So what should you do if you’re suddenly in need of protection from nuclear fallout? Following these steps could save your life.

The first decision is whether you need to shelter in place or evacuate. Local authorities will offer advice based on your area and current weather patterns. If you can outrun radiation, that is usually your best bet. However, roads may be literal death traps if traffic is so congested that you cannot move as quickly as needed. Knowing of several exit routes is essential.

If you can leave, you will likely be safe. If your area has a nuclear fallout shelter, this is likely the best place to go. Many areas have shelters designed for this purpose, often dating back to the Cold War era. You should know ahead of time whether your area has these, where they are, and how to get there quickly.

how to survive nuclear fallout
If you can see the cloud, you should be moving away from it (don’t listen to Fallout’s Vault Boy). Your best strategy is to travel from one safe shelter to another until you’re good and far away.

What If You Can’t Safely Leave?

If you need to shelter in place, the situation becomes more complicated. Some people have nuclear shelters of their own but this is rare. If you have to remain in a shelter that is not designed to protect from nuclear fallout, there are ways to increase your protection.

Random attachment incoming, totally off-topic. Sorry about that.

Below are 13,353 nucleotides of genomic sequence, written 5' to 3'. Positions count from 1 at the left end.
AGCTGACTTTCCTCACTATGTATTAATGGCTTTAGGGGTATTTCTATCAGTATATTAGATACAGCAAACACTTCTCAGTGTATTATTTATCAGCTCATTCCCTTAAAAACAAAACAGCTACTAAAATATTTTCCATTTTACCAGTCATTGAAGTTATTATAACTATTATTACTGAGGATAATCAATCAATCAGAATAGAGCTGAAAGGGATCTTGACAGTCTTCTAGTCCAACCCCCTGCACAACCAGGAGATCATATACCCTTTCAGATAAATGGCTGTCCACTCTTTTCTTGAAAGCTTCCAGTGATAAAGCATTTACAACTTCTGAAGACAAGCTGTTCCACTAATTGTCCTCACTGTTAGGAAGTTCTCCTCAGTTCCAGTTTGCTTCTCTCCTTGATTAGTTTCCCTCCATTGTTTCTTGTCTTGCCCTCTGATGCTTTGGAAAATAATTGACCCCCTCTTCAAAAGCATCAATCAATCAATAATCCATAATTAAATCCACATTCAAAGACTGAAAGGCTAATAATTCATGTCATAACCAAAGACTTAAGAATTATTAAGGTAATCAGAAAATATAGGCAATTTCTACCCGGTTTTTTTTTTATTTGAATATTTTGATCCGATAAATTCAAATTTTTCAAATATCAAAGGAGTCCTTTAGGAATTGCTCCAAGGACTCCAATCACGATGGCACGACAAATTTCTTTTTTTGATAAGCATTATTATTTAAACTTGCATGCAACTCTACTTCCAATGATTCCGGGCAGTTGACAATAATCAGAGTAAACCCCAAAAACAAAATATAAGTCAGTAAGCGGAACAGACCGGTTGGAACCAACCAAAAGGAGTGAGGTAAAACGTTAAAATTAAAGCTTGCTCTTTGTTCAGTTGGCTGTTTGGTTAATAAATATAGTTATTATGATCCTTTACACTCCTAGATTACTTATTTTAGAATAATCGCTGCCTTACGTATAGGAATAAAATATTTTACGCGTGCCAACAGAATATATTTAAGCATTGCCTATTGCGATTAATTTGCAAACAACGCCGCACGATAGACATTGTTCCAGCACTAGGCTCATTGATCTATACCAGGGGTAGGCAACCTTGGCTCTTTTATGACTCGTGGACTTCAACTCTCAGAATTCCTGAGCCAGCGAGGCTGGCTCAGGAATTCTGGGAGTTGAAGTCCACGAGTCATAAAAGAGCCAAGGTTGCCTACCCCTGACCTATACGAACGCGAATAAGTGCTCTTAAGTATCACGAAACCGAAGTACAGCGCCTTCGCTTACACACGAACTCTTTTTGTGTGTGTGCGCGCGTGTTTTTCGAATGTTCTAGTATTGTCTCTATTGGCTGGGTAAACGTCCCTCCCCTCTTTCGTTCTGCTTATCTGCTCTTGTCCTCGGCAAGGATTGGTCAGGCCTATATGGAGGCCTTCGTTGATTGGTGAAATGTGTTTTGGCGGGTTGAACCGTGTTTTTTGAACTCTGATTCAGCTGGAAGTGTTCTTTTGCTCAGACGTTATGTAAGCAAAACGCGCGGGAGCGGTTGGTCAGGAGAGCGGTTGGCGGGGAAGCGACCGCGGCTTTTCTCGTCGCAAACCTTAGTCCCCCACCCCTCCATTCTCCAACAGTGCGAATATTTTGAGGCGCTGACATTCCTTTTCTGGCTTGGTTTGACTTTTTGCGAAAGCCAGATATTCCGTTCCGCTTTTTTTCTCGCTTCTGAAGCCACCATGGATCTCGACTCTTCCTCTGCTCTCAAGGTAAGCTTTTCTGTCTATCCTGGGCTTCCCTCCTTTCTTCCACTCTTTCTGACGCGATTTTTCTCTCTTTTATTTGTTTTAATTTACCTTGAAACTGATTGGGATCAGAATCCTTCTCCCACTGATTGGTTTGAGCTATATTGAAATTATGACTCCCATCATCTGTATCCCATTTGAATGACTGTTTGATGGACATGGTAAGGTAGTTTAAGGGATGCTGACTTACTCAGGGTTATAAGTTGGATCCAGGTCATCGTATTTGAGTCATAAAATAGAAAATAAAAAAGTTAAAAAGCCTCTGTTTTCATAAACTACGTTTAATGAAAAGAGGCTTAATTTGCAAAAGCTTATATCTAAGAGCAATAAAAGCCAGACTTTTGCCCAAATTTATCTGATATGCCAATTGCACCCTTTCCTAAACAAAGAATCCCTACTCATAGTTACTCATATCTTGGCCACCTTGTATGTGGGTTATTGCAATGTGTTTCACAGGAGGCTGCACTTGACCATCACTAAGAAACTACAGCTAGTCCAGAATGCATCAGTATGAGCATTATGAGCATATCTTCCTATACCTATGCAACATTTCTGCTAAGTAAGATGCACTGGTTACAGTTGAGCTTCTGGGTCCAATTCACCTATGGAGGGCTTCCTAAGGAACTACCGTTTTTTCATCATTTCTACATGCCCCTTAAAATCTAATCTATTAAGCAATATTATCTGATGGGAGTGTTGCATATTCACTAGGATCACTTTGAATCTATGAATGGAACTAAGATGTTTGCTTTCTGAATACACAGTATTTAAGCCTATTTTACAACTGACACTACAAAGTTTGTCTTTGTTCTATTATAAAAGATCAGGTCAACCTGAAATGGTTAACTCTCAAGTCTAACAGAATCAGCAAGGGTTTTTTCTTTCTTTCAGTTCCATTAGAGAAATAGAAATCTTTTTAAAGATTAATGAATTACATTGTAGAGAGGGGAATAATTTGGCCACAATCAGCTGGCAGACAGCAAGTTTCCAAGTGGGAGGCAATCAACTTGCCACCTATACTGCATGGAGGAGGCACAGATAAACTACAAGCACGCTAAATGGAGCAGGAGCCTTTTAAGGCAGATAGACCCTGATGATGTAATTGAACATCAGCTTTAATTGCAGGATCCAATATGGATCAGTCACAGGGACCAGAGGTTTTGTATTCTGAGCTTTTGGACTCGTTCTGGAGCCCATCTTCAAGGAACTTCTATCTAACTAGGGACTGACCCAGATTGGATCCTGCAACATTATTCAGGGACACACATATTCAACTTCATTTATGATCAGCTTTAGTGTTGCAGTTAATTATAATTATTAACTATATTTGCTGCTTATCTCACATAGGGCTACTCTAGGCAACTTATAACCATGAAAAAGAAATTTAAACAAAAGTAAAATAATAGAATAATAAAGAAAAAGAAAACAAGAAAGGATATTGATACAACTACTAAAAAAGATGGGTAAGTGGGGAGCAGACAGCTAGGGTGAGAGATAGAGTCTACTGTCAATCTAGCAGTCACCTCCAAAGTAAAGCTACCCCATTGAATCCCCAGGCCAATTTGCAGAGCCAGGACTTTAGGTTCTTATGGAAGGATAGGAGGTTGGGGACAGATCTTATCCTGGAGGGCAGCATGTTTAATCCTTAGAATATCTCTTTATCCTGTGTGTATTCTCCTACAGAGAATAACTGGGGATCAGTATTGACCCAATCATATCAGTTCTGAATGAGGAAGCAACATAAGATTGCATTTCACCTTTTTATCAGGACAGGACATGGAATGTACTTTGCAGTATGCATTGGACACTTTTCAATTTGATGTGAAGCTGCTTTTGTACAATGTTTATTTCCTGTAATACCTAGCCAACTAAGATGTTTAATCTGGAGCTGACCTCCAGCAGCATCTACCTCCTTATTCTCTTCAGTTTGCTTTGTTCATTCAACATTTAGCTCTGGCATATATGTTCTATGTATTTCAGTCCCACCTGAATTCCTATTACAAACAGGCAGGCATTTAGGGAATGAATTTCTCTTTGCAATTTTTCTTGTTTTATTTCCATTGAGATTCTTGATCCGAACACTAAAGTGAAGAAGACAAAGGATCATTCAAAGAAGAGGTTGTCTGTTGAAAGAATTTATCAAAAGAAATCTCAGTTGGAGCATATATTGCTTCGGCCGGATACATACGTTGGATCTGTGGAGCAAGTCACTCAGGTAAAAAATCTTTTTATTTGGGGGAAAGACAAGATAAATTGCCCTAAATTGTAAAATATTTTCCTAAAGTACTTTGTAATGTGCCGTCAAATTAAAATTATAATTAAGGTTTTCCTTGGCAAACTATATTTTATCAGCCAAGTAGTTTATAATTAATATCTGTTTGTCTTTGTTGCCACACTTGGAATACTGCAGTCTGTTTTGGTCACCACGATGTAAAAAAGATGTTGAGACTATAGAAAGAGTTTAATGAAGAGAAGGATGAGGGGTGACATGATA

You will want as much of a barrier between your body and the outside world as possible. Gamma rays can penetrate materials up to 4 inches thick, so a basement or interior room is your best bet. Immediately move all needed supplies such as food, water, and a radio into your planned shelter. It is best if you store needed items in this shelter to reduce the time it takes to prepare. You may have only a few minutes before deadly amounts of radiation diffuse into your area.

Next, improve your barrier. Using duct tape and plastic, cover all windows, doors, faucets, vents, plumbing fixtures, and other ways for outside air to enter your shelter. Consider stacking bricks, bags of sand, or even household items such as books in front of these vulnerable areas.

Gathering Necessities

Water